Among bags of old food, worn magazines and other refuse that line the streets of downtown Brooklyn in New York City, lone figures look for hidden treasures in the trash.
It is a Sunday evening in late February, the night before garbage collection: the best time to go out on the hunt. Walking along the tree-lined avenues, the picker is every so often drawn to a bag with what might look like rags to the undiscerning eye.
“This!” exclaimed Natalie Jacob, 24, as she begins to pull clothes out of the trash bag and lay them out on the curb near the streetlight so she can see them better. “This is what I am talking about!”
“You never know what you are going to find when you start looking,” she said. “Sometimes there is nothing but a few old books you can take to The Strand. Other times, you pick up a pair of Manolo Blahniks. It ranges from Forever 21 to Chanel!”Rummaging through the old clothes and towels, she extracts a pair of barely-worn emerald green J. Crew shorts, and a pair of crisp, white Banana Republic linen trousers. They are unmarked and in near-perfect condition, ideal for selling to one of the up-market clothing consignment stores on the Lower East Side of Manhattan. The pants retail for $90, the shorts for $45. Together, they will make Jacob about $30.
Usually the reserve of garbage men, the destitute and the occasional foraging dumpster diver looking for free food, going through trash is a strange habit for a young woman to cultivate. But come nightfall, ladies with a keen sense of thrift and an eye for designer labels are cashing in on their neighbors’ cast-offs. Anything too good to resist swiftly finds a new home in the picker’s closet.
A weekend trip to the consignment store with a collection of clothes and shoes can net a picker several hundred dollars. Designer labels, current fashion or something that looks vintage make the most money.
For people like Jacob, who works a minimum wage job in an arts and crafts supply store but aspires to be a jewelry designer, picking clothes and accessories to sell provides extra income she can’t do without. She uses the money not only to buy her own clothes, but also for groceries, supplies to make jewelry and other expenses.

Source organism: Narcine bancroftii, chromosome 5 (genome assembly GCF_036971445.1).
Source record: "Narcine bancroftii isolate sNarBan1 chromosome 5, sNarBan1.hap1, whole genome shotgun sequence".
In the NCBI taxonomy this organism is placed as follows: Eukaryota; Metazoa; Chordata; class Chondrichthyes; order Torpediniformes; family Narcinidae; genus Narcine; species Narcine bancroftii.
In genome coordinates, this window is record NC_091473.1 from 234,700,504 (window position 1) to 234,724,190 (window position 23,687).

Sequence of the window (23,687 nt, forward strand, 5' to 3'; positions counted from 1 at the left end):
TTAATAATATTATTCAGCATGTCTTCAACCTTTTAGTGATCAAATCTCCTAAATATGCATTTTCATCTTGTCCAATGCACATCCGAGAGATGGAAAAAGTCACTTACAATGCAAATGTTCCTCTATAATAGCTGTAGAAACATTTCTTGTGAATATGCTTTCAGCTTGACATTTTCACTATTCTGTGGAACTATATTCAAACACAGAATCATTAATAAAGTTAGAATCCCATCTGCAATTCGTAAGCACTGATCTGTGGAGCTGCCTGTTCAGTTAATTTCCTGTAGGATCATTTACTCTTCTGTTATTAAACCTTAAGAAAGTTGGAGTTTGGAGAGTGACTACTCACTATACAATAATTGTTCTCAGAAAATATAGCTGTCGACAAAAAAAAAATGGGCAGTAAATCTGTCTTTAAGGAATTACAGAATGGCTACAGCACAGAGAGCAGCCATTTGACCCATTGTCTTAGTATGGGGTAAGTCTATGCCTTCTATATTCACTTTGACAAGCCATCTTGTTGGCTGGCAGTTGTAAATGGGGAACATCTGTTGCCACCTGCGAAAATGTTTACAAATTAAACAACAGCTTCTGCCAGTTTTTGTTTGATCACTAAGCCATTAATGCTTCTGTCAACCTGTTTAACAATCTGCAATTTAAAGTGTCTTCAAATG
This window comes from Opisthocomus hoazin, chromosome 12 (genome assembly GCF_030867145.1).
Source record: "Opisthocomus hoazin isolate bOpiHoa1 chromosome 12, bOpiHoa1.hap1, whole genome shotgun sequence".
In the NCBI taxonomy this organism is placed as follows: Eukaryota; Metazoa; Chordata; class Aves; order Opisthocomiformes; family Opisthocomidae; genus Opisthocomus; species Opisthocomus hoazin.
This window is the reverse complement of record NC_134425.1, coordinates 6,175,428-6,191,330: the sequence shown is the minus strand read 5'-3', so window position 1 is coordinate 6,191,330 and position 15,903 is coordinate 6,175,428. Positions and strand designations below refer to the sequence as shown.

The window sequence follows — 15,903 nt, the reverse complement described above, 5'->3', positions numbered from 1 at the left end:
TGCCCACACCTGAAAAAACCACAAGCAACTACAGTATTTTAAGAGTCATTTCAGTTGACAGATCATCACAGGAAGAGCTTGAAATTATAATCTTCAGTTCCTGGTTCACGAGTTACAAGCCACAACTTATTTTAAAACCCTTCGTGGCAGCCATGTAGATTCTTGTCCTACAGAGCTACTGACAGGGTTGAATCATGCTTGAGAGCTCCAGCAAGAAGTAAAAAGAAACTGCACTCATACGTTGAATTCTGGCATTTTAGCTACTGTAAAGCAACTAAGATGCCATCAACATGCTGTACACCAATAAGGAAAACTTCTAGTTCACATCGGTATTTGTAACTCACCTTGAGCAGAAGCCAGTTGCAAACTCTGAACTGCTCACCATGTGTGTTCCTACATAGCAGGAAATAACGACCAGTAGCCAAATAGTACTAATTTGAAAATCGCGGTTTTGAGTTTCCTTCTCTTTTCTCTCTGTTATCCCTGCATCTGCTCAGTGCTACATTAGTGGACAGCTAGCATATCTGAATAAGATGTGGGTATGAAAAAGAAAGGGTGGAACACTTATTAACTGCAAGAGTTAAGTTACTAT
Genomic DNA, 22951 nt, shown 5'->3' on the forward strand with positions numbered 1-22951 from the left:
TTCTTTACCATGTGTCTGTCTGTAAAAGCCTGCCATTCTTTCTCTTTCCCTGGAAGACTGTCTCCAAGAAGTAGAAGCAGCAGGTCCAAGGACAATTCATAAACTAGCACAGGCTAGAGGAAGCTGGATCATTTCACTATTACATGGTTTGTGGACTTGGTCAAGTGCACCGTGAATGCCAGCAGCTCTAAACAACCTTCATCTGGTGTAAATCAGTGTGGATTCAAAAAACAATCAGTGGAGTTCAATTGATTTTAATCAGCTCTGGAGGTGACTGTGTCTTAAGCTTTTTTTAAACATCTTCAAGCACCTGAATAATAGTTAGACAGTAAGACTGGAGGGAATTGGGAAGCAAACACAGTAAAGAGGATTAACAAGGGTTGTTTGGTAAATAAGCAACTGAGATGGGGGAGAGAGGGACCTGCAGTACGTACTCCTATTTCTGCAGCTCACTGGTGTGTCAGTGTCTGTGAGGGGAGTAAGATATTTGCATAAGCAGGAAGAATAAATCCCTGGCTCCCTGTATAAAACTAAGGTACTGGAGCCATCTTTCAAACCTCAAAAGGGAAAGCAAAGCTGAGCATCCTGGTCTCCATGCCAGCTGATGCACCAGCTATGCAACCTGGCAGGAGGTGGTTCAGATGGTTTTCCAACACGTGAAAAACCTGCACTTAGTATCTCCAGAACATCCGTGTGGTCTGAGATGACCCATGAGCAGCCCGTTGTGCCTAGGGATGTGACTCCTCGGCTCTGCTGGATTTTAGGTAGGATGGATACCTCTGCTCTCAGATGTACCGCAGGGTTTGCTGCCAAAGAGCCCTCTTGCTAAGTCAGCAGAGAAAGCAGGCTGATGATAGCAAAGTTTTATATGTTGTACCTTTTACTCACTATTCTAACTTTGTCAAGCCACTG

“If I didn’t do it, there is no way I could afford to live like this!” she said. “But I would probably still do it even if I didn’t necessarily need to. It is just too much fun.”
Though their lifestyles are not extravagant, the pickers interviewed find the additional money keeps their finances healthier and provides a far better wardrobe than they could otherwise afford.
A cream J. Crew sweater worth $180 and a pair of Jill Stuart pants that for a similar pair costs $498 claim pride of place in the closet of Anna Obikane, 24, a Brooklyn-based artist. They are beloved pieces of clothing and allow her to experiment with her style more than if she were on a cash-strapped budget.
Everything that isn’t kept by the picker is supplied to local vintage stores and clothing exchanges. It is a straightforward stoop-to-storefront system.The value of things that people throw away is shocking, said Jacob. Some of the few finds she has been unable to resist keeping include Christian Louboutin black pumps, barely worn with a retail price of $625 at department store Barney’s New York, and a Dries Van Noten skirt worth more than $500 at retail.
Vintage stores and exchanges don’t ask questions about where the items come from and they go straight to the racks for sale. At Beacon’s Closet clothing exchange, the items sell for about one-tenth the original price tag, and sellers get a 35 percent cut. At Buffalo Exchange in downtown Manhattan, women selling clothes merely lay out their wares on a counter for buyers to appraise, and all being well, the new price tags go on there and then.
In designer consignment stores, the criteria are stricter. Buyers want to know where clothes come from, which collection the pieces were originally in and the retail price. By doing a little research on the Internet, a picker can usually find enough information to pass as the original owner of a piece.
If the store takes the item, the larger payoff of 50 percent is worth the trouble. A Chanel necklace Jacob brought in to one store is being sold for $700 – that means $350 of pure profit if it sells. The necklace was worth even more money when it was bought – a purchase pickers cannot imagine just throwing away.
“I do sometimes wonder how people can give up such good pieces, but in the end it is my gain!” said Kimi Selfridge, 26, a Brooklyn-based photographer who has started to supplement her income and wardrobe by finding others’ cast-offs on the streets.
Her best street find was a pair of Frye men’s boots worth between $250 and $350 that she decided to give to her boyfriend as a gift rather than sell.
Most pickers don’t know one other, though they sometimes spot each other out on the rounds on trash nights. Every once in a while, the pickers meet their benefactors. Earlier this year, Jacob and Obikane found five bags filled with designer gear on a curb in Carroll Gardens. The man who left it there happened to come out of his apartment, and they started talking.
“He just told me to take all of it, saying it was his ex-girlfriend’s and he wanted rid of it,” Jacob said. “I could hardly believe he was just throwing it out, but hey! I am not complaining! It was just amazing.”